Yesterday we talked about how Anthony added the ability to use mod_dingaling to make outbound calls using the new gmail voice interface. After taking a day off from doing ridiculously cool things with mod_dingaling, Anthony has now programmed the ability to receive calls in FreeSWITCH from a Google Voice account! This now means that you don't need to have a Gizmo number (or a landline) in order to receive incoming Google Voice phone calls into your FreeSWITCH system.
Our intrepid master hacker (Anthony Minessale) took it upon himself to see if he could make FreeSWITCH connect to gmail's new voice dialing interface. Someone suggested that it couldn't be done, so Tony went ahead and did it, and I think it took only about an hour for him to code the whole thing.
The FreeSWITCH wiki contains an article here that describes how it works. We've had users get multiple calls up and running. One even got 24 concurrent calls! We don't recommend abusing it like that, but just knowing that it can be done is pretty cool.
Chalk up another victory for the FreeSWITCH development paradigm. Wise engineering choices and disciplined coding practices continue to pay off with many new features being added with relative ease.
I thought you might appreciate this article at Network World. It talks about the potential that we've reached a tipping point in cloud-based VoIP. It specifically mentions Skype and OnSIP and that OnSIP is based on Asterisk, FreeSWITCH, and OpenSIPS.
Please go check it out and comment on the article. Give your feedback on using FreeSWITCH in the enterprise.
We are pleased to announce the continuation of
the FreeSWITCH Training courses! Another course is now available in
October in New York City. The course will cover the ins and outs of
FreeSWITCH, from setting it up to advanced routing topics and even some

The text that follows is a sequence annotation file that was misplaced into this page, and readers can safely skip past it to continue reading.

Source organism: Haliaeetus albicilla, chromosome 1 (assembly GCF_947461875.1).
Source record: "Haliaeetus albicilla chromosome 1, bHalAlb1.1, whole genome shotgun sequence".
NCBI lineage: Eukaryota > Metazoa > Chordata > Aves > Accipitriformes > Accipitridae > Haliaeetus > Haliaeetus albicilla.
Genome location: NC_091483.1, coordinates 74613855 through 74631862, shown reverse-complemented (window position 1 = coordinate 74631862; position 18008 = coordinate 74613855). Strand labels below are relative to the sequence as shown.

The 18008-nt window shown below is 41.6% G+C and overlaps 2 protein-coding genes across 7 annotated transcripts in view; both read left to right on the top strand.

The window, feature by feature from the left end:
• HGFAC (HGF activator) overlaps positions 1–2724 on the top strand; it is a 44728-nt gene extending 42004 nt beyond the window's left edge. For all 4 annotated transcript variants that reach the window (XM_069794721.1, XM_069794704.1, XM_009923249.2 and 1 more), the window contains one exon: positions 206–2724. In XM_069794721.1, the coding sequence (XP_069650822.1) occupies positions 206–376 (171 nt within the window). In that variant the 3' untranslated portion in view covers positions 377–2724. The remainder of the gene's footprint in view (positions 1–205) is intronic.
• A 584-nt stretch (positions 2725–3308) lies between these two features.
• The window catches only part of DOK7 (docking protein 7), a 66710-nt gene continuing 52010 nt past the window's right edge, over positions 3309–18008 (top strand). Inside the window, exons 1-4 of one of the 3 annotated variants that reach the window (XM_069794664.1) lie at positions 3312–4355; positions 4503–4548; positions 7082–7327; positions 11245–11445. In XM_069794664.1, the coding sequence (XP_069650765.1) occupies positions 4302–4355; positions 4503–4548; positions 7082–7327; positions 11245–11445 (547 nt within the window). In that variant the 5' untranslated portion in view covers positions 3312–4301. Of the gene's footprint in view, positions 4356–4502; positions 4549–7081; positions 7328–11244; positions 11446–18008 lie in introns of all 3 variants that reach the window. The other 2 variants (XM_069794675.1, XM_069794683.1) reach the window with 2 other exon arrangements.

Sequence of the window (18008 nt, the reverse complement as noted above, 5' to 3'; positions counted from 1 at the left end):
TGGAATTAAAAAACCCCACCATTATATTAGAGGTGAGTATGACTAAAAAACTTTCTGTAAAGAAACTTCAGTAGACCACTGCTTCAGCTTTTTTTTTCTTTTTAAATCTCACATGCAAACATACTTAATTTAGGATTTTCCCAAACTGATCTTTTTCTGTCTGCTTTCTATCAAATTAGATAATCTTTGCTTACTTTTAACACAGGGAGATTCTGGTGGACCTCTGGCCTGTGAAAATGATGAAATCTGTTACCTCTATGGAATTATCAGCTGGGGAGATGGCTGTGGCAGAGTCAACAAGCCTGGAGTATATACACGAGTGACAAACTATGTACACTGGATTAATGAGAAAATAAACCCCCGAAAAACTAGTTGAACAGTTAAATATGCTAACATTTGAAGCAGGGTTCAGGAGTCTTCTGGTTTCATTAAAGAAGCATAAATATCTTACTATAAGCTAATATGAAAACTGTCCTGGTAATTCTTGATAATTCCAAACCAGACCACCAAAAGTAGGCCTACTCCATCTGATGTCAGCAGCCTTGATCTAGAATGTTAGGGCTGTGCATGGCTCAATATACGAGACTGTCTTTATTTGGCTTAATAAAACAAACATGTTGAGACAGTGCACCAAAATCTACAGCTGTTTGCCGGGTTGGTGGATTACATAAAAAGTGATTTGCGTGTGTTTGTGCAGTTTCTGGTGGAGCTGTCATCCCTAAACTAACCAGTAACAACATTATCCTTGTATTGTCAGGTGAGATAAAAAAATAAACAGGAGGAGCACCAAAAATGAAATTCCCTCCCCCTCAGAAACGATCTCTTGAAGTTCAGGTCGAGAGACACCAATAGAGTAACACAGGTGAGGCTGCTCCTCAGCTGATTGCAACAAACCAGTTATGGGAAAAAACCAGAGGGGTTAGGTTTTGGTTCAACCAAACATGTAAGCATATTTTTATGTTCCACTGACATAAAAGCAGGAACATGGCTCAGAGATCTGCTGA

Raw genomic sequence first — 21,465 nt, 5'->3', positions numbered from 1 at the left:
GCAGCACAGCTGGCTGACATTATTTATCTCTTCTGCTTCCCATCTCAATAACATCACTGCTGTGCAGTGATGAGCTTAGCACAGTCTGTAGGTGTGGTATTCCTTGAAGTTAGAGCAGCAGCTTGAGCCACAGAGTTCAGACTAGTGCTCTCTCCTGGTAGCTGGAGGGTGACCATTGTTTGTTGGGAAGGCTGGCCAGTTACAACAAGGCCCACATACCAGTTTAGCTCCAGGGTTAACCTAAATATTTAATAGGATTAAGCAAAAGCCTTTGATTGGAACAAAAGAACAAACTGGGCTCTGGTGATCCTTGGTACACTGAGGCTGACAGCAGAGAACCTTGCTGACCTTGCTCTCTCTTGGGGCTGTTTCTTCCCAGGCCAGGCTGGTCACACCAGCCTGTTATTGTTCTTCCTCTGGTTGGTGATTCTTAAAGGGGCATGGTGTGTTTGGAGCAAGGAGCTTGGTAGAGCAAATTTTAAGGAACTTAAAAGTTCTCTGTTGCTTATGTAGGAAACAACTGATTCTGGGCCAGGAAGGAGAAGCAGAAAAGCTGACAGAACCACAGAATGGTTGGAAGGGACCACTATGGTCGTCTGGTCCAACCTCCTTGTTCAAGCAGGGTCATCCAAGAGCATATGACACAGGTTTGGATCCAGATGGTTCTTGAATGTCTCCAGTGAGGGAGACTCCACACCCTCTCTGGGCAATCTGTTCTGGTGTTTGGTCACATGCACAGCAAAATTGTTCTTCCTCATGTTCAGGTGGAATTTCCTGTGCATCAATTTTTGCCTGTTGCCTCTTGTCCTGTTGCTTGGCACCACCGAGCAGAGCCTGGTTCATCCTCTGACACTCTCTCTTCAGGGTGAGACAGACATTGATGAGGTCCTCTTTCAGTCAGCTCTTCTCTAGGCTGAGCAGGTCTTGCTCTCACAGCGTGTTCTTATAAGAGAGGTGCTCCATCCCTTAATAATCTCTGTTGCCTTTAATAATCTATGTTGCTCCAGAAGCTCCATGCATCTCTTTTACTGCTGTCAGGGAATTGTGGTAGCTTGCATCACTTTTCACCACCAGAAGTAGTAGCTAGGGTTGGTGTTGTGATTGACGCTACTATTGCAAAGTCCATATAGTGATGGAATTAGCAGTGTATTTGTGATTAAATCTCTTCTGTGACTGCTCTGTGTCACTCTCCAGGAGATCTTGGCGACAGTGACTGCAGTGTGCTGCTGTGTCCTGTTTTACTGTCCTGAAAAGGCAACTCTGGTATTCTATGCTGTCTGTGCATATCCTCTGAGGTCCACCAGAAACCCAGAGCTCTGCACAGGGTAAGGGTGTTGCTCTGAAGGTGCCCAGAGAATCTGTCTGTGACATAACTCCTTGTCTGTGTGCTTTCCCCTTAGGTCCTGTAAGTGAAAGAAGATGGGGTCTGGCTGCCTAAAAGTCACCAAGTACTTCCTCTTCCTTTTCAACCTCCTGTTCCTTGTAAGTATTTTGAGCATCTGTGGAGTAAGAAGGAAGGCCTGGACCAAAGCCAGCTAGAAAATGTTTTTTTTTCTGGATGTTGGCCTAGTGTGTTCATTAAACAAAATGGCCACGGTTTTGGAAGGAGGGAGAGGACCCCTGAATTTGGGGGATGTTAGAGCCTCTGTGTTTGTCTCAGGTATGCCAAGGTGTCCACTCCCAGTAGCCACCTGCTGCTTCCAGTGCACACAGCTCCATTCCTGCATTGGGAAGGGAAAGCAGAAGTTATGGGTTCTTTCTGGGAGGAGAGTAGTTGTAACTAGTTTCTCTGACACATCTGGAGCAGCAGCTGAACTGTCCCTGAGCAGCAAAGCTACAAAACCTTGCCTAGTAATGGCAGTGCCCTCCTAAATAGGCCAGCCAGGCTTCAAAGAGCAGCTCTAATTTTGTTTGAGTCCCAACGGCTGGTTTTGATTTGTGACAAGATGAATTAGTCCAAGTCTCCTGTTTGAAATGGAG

coverage of building a FreeSWITCH C module. The training is being
organized by Darren Schreiber, co-author of the new Packt FreeSWITCH book.
Hello all! I felt it might be good to give the community a quick update on what's going on with the project...
ClueCon MMX was a huge success! We had a great time seeing everyone and we were privileged to have many great speakers and sponsors make some great announcements. Anthony Minessale took the wraps off of the magic sofia recover feature that has actually been lurking in the FreeSWITCH source tree since January of this year. We also had Mathieu Rene announced RTMP, a new Flash-based softphone application for FreeSWITCH.
It's official: The FreeSWITCH book has arrived!
The official title of the book is FreeSWITCH 1.0.6, however don't let the number fool you. The information applies to both FreeSWITCH 1.0 and 1.2 branches. Under the hood there may be some differences but the user interface has remained very stable. This book is perfect for anyone learning the upcoming FreeSWITCH 1.2 release.
ClueCon is only two weeks away!
This is a reminder that there are still a few rooms left at the Trump. When getting your room be sure to refer to booking number 4347 and ask for the discounted rate of $225 per night. This is a great value! ClueCon is the premier open source telephony developer conference in North America. Nowhere else can you enjoy such a great mix of technology and business professionals, a four-star hotel, and a price under $700. ClueCon has it all!